Fragments of experience can be brought together by colour and shape, form and canvas, but also by craft and an intense awareness of the visual arts as one of the foundations upon which humans build their understanding of the environments they inhabit. Paintings of landscapes bring the richness of the physical world into contact with human vision and the imagination.
Henry Inlander understood this eruption of the real world onto the canvas and this is best exemplified by his early drawings which explore everything from the textures of trees to the shape of a mountain against the sky. As an artist he was obsessed by the transformative power of art and by an inner impulse that made it impossible to live without creating, imagining and recreating the world that he loved. The fact that so many of his paintings portrayed the landscapes in and around Anticoli Corrado attested to his attachment to the hillsides, mountains, sky, people and all of the elements that make up this beautiful place.
His works are about an inner space of reflection and thought. He never painted or drew ‘in situ’ but instead worked from memory and his own imagination. Crucially, many of his paintings are related to each other, as if they were part of a series or a longer narrative. All of his work seems to foreground new ways of seeing objects and people. In fact, although elements of nature remain in his paintings, it would be more accurate to say that the transformative nature of his art recasts not only what he paints but also the manner in which spectators look and see.
He was driven by many profound and conflicted emotions derived in large measure from a family history that was marked by diaspora, and characterized by displacement and loss, including the death of some members of his family in Auschwitz during the Second World War. This intersection of history, personal experience and World War II and this combination of death, destruction and hope infuses all of his paintings with an urgency born of the desire to give substance and form to memory. At the same time, Inlander’s work rejoices in the beauty and simplicity of nature and in the many ways in which nature shapes not only human vision, but also human creativity.
Some artists have a deep sense of the physical world we inhabit and a rare few are able to depict that world as if it is alive and in constant transition. His paintings are always moving as if a cloud is about to pass overhead or as if a storm is just on the horizon. His was not an art of stillness; it was an art of motion and an art of the natural environment undergoing change and transformation. At the same time, there was a special kind of romanticism to his belief in nature, a romanticism founded on the naïve feeling that colour and shape can bring a transcendent quality to a natural environment that has to varying degrees been overwhelmed by human beings.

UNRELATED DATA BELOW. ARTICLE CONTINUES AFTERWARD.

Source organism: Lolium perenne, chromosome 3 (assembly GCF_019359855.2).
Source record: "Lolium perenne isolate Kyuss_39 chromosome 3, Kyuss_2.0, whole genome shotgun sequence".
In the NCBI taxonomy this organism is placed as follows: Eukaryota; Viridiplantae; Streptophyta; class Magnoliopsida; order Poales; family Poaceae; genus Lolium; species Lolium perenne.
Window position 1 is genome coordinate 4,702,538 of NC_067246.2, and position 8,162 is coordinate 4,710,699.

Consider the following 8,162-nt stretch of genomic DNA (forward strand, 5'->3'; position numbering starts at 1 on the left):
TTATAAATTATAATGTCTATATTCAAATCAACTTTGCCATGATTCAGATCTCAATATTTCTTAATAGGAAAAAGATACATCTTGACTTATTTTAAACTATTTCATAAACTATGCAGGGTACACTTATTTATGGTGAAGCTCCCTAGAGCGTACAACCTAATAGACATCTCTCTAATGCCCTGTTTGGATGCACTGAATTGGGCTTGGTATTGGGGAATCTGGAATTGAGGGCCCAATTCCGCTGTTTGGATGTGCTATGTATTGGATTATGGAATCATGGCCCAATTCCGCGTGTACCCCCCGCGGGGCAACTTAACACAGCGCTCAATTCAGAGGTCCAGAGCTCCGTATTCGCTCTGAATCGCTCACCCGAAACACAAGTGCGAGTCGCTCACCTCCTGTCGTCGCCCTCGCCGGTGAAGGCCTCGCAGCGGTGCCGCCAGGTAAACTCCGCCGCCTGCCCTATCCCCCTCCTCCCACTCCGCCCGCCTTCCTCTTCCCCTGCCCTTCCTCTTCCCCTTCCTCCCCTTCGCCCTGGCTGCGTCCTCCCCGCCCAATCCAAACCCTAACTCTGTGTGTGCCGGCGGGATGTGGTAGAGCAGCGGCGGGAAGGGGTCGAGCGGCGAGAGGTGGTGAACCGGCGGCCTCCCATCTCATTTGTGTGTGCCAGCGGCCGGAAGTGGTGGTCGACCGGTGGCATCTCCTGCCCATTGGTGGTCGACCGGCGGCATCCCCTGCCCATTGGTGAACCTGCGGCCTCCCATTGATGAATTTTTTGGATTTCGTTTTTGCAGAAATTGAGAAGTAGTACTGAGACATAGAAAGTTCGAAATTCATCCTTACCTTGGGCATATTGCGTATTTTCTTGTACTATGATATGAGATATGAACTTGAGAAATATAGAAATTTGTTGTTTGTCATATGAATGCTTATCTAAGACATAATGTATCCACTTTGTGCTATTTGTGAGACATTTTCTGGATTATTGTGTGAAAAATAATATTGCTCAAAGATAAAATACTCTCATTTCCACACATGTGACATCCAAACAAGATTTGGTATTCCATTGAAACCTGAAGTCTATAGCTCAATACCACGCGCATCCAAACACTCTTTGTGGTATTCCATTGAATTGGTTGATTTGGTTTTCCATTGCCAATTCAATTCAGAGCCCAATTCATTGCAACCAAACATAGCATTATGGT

Inlander’s work is at the boundary of the figurative and the expressionist. In some of his paintings the landscape disappears into abstraction dominated by texture and colour, always in the service of the concrete and of his vision. Windows appear in many of his paintings, as do images of his wife. The inside view of a house is framed by an exterior landscape. It always seems as if the outside and the inside are going to merge, as if the paintings are layered by time-present and time-past, by what he has seen and what he has imagined. The prevalence of windows in many of his paintings is also a framing device, a modernist play on self-reflexivity and the search for meaning. Amidst his paintings one often notices details like blades of grass or the shape of a dog, and this tension between the real, the seen and the imagined plays itself out continuously throughout his entire oeuvre.
Some of his earliest drawings suggest a tension between reality, imagination and landscape. These drawings from the 1950’s hint at his love for Marc Chagall; they have a surreal quality that is unified by the figures in many of them, including a figure that is clearly a representation of the artist. In fact, throughout his career, the anxiety between figuration and fantasy makes its way into all of his art. This pressure transforms a night sky, for example, into a green canvas with white dots suggesting the connections between the earth and the heavens. “The ambiguity of shapes is a constant source of excitement to me. Landscape is only a pretext for the idea of an ideal world disrupted by visual elements, just as our world is disrupted by death, cruelty, Vietnam, Biafra.” For Henry Inlander, nature is more of a jumping off point for speculation, for poetry, for visualization than it is for duplication or copying.